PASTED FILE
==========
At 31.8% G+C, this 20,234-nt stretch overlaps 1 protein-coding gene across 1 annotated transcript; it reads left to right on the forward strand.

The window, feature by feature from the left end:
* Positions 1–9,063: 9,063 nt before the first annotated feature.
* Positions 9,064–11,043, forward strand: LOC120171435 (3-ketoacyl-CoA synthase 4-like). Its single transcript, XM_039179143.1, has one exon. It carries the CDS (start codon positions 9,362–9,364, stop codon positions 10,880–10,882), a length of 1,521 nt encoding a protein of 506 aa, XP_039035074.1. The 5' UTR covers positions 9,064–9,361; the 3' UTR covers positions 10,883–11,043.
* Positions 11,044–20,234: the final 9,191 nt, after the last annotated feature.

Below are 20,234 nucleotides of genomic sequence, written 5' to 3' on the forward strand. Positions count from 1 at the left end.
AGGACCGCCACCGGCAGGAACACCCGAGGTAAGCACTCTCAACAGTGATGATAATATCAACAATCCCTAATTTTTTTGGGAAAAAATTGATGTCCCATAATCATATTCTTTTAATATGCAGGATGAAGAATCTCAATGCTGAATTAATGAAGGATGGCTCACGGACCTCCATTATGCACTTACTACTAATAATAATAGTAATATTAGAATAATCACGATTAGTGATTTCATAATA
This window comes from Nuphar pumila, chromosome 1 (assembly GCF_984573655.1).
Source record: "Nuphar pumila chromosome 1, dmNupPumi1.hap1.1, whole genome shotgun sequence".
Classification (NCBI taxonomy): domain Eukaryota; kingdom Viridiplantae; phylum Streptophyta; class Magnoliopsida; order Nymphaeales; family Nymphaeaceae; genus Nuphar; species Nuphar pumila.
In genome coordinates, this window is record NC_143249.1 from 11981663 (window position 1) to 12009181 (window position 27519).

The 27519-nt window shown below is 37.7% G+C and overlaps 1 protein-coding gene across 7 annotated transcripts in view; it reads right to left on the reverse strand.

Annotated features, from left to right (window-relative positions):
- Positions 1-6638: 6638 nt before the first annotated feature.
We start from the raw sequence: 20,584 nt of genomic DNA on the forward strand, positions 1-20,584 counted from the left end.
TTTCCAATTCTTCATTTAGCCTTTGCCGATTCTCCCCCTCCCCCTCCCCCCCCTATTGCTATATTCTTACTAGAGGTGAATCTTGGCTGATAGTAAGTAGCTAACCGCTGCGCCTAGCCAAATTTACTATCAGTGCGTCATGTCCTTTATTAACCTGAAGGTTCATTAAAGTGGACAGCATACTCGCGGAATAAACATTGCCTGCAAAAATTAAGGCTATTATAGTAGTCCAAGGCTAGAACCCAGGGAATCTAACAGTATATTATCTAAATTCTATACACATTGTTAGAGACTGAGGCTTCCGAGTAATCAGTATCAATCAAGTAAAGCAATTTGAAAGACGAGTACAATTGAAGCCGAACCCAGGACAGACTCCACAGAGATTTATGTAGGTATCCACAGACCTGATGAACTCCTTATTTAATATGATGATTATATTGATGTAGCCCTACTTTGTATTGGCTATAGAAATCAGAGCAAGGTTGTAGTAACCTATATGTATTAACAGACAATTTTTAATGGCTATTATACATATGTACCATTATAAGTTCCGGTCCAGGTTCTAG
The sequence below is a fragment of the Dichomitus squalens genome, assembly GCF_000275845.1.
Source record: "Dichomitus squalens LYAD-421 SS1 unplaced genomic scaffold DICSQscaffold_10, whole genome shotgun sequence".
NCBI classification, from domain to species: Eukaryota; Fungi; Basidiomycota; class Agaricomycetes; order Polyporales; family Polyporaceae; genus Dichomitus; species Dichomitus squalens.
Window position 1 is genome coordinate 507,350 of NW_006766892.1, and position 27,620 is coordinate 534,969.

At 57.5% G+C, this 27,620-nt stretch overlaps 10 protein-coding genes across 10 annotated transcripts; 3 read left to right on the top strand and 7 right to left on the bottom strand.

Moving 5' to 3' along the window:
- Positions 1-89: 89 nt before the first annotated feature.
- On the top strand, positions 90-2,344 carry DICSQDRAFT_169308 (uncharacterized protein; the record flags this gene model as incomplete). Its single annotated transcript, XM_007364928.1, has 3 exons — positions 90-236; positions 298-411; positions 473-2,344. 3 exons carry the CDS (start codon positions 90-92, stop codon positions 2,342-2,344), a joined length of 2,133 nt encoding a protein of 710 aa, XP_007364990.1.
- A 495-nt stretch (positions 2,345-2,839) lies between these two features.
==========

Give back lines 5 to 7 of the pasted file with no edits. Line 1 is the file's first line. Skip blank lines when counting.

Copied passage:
* Positions 11,044–20,234: the final 9,191 nt, after the last annotated feature.

Below are 20,234 nucleotides of genomic sequence, written 5' to 3' on the forward strand. Positions count from 1 at the left end.
AGGACCGCCACCGGCAGGAACACCCGAGGTAAGCACTCTCAACAGTGATGATAATATCAACAATCCCTAATTTTTTTGGGAAAAAATTGATGTCCCATAATCATATTCTTTTAATATGCAGGATGAAGAATCTCAATGCTGAATTAATGAAGGATGGCTCACGGACCTCCATTATGCACTTACTACTAATAATAATAGTAATATTAGAATAATCACGATTAGTGATTTCATAATA